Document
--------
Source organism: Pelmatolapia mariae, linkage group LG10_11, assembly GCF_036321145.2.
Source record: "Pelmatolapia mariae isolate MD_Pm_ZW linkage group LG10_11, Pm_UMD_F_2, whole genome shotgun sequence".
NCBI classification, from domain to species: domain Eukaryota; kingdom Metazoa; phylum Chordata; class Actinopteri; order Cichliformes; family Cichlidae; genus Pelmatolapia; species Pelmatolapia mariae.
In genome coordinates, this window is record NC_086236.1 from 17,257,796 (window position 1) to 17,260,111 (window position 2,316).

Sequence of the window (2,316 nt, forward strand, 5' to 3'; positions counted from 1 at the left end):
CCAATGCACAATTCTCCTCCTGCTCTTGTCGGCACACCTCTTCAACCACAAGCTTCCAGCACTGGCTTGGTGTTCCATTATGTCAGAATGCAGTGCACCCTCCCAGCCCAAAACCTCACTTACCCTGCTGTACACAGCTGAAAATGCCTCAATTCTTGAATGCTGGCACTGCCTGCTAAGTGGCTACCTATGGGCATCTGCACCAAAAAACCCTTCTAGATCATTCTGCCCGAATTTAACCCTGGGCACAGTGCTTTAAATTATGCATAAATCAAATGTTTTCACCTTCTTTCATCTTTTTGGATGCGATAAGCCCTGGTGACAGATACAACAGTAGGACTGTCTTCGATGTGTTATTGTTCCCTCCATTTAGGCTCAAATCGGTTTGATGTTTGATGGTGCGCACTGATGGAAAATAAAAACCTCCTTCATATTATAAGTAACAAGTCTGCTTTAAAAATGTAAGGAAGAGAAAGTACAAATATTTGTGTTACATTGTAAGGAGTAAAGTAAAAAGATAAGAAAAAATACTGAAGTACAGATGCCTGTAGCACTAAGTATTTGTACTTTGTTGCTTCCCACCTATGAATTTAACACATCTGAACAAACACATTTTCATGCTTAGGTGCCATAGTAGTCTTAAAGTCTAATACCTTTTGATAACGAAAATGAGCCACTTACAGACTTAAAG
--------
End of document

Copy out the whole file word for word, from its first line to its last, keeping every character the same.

Source organism: Pelmatolapia mariae, linkage group LG10_11, assembly GCF_036321145.2.
Source record: "Pelmatolapia mariae isolate MD_Pm_ZW linkage group LG10_11, Pm_UMD_F_2, whole genome shotgun sequence".
NCBI classification, from domain to species: domain Eukaryota; kingdom Metazoa; phylum Chordata; class Actinopteri; order Cichliformes; family Cichlidae; genus Pelmatolapia; species Pelmatolapia mariae.
In genome coordinates, this window is record NC_086236.1 from 17,257,796 (window position 1) to 17,260,111 (window position 2,316).

Sequence of the window (2,316 nt, forward strand, 5' to 3'; positions counted from 1 at the left end):
CCAATGCACAATTCTCCTCCTGCTCTTGTCGGCACACCTCTTCAACCACAAGCTTCCAGCACTGGCTTGGTGTTCCATTATGTCAGAATGCAGTGCACCCTCCCAGCCCAAAACCTCACTTACCCTGCTGTACACAGCTGAAAATGCCTCAATTCTTGAATGCTGGCACTGCCTGCTAAGTGGCTACCTATGGGCATCTGCACCAAAAAACCCTTCTAGATCATTCTGCCCGAATTTAACCCTGGGCACAGTGCTTTAAATTATGCATAAATCAAATGTTTTCACCTTCTTTCATCTTTTTGGATGCGATAAGCCCTGGTGACAGATACAACAGTAGGACTGTCTTCGATGTGTTATTGTTCCCTCCATTTAGGCTCAAATCGGTTTGATGTTTGATGGTGCGCACTGATGGAAAATAAAAACCTCCTTCATATTATAAGTAACAAGTCTGCTTTAAAAATGTAAGGAAGAGAAAGTACAAATATTTGTGTTACATTGTAAGGAGTAAAGTAAAAAGATAAGAAAAAATACTGAAGTACAGATGCCTGTAGCACTAAGTATTTGTACTTTGTTGCTTCCCACCTATGAATTTAACACATCTGAACAAACACATTTTCATGCTTAGGTGCCATAGTAGTCTTAAAGTCTAATACCTTTTGATAACGAAAATGAGCCACTTACAGACTTAAAG